Wine Courses: The Difference Between Enthusiasts And Experts

Read Time: 6 Minutes |

How wine courses, wine training and wine tasting courses can make all the difference when it comes to understanding wine and developing true wine knowledge

| By Cameron Mowat

The world is full of wine drinkers. In 2021 the total wine consumed around the world stood at 23.6 billion litres, so it’s safe to say wine is one of the most popular alcoholic beverages in the world. It is also a deeply complex liquid, with vast swathes of different grapes, regional styles and production methods.

Lots of people know something about wine. Not many know a lot. There is a clear difference between someone that is an ‘enthusiast’ and someone that is an expert. The reasons for this are many but they mostly come down to wine education and quality wine courses. We run wine classes in Dublin and wine classes in Mallorca for this very reason, to help turn wine enthusiasts into wine experts!

Wine is one of the most ancient forms of alcohol in the world. While no-one truly knows when alcoholic beverages came into existence for human civilisation, it’s a fair guess to say that wine was one of the first. It might not have been the grape wine that we know today, but fruits of all sorts would have been used for early alcohol. 

Fruits like grapes have a high sugar and water content, as well as naturally occurring yeasts that can be used for fermentation and the creation of alcohol. While grape wines may have come after some other fruit, we do know that grape wine is at least 8000 years old, dating back to the Stone Age.

Wine: A Liquid With Deep Roots Into The Past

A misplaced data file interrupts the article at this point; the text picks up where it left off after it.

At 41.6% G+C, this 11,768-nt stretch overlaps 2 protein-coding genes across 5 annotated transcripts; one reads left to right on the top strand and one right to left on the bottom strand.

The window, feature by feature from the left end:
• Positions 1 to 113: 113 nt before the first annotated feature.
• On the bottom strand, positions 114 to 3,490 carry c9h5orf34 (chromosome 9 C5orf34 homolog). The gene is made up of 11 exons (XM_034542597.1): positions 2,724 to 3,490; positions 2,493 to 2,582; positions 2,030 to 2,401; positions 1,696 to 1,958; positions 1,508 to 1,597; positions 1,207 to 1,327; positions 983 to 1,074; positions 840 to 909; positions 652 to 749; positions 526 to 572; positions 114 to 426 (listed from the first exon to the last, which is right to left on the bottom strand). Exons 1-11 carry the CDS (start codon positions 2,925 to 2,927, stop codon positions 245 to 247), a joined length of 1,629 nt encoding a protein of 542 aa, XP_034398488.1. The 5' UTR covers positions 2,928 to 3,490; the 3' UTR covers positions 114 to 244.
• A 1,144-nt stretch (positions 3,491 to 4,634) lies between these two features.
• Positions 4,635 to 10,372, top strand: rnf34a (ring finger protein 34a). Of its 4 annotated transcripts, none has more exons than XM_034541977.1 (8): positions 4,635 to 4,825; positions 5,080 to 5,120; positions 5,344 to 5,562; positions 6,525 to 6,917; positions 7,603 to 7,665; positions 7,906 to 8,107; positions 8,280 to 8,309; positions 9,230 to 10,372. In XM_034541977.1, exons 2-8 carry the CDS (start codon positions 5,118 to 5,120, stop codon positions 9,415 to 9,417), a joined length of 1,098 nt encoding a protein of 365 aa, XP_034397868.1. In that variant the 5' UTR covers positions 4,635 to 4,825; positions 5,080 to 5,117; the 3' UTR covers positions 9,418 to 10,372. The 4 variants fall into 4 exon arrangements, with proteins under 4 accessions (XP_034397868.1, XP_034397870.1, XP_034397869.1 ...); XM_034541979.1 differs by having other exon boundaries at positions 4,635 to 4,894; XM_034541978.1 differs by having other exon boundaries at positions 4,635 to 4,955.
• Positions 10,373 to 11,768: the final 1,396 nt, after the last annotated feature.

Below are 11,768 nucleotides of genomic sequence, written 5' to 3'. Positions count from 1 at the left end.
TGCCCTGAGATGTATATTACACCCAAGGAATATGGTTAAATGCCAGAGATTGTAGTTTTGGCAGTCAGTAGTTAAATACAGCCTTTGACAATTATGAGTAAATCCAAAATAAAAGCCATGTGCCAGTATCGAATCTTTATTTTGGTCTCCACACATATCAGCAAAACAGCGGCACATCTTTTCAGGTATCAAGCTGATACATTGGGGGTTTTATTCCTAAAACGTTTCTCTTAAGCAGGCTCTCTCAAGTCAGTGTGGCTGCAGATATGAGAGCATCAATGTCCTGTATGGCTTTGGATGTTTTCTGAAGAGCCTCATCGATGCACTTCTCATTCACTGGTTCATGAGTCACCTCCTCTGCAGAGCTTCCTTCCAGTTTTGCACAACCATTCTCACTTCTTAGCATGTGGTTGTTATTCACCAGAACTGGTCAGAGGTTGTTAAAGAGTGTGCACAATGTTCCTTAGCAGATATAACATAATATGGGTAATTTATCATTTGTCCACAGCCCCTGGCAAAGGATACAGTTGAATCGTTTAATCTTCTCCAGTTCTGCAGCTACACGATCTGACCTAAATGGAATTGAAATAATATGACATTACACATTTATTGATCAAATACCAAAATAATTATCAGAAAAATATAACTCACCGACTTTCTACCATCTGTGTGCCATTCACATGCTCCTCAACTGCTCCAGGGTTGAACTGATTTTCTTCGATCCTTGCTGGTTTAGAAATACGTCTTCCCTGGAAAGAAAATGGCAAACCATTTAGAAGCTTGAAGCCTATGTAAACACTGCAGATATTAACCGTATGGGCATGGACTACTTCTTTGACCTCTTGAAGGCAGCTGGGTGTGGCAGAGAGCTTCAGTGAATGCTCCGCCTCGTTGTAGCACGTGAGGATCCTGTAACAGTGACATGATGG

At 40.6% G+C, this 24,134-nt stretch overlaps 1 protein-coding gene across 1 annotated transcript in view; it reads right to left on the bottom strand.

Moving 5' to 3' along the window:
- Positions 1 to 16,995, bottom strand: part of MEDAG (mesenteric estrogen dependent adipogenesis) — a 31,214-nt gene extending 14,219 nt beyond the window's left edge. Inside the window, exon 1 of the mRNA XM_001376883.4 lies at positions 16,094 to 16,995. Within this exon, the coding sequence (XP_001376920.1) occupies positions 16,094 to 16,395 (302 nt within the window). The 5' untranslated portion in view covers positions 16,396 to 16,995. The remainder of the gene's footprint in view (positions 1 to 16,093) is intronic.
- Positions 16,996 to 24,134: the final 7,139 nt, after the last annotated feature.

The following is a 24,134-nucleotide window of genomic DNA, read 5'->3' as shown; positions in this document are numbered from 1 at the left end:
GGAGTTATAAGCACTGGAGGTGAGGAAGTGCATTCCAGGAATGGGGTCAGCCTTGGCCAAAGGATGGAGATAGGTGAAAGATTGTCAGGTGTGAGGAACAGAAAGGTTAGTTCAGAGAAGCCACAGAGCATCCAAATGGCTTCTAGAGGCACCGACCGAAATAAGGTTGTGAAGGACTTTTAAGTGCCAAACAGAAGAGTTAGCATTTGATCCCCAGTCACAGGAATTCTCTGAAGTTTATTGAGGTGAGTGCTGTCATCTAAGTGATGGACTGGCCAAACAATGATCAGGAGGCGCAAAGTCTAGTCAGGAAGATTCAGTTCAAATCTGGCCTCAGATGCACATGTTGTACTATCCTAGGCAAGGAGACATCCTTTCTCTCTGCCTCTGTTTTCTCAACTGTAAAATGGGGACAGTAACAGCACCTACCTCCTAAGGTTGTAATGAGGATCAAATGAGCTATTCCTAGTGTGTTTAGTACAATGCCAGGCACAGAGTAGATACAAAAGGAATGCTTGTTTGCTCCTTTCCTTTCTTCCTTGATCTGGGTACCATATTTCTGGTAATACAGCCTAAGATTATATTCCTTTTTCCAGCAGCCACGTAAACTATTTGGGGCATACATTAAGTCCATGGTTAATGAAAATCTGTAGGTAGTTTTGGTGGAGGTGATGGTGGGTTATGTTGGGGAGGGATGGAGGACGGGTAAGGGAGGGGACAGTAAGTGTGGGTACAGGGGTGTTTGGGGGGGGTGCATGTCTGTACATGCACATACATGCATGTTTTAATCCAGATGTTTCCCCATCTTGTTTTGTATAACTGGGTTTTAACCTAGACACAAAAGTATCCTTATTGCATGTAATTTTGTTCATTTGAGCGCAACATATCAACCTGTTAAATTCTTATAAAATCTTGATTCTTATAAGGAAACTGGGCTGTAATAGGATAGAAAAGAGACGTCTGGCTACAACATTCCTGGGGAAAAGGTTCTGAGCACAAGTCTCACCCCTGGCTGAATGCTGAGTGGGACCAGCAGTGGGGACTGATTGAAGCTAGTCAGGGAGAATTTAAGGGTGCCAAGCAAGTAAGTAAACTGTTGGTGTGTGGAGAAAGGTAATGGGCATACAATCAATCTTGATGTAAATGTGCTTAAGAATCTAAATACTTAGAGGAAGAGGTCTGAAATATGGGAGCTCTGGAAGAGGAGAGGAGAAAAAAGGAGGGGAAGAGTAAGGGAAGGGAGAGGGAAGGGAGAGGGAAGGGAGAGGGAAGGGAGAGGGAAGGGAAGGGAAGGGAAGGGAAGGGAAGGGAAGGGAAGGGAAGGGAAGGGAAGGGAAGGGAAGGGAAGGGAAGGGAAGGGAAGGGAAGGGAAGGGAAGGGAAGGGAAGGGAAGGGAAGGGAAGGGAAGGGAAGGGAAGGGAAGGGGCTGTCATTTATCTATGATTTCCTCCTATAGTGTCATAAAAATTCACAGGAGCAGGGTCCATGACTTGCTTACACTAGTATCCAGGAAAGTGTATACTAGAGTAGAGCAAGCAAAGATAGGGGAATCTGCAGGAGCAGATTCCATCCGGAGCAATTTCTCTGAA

The earliest evidence of full scale grape cultivation and wine production was found in Georgia, in a place called Gadachrili Gorda. Here archaeologists found shards of pottery that indicate they were originally large jars, with not only wine residue but grapes decorated on them. They also found strains of pollen that indicate that the hills around the dig site were once populated by grape vines. 

Chances are then that winemaking had been experimented with even earlier. From the Stone Age to the modern day winemaking has become more and more established and complex. It has also played a part in every major civilisation since. It’s well documented that empires like the Chinese Dynasties, Egyptian, Greek and Roman all had wine as a staple of their drinking cultures, and it has only grown and intensified over the millennia. 

Nowadays wine is not only one of the most prolific, but also complex forms of alcohol in the world. Almost any country that can grow grapes makes wine, and there are thousands and thousands of vineyards all over the globe. And while wine drinking is an obsession the whole world shares, the same cannot be said of wine knowledge…

The Rise Of The Sommelier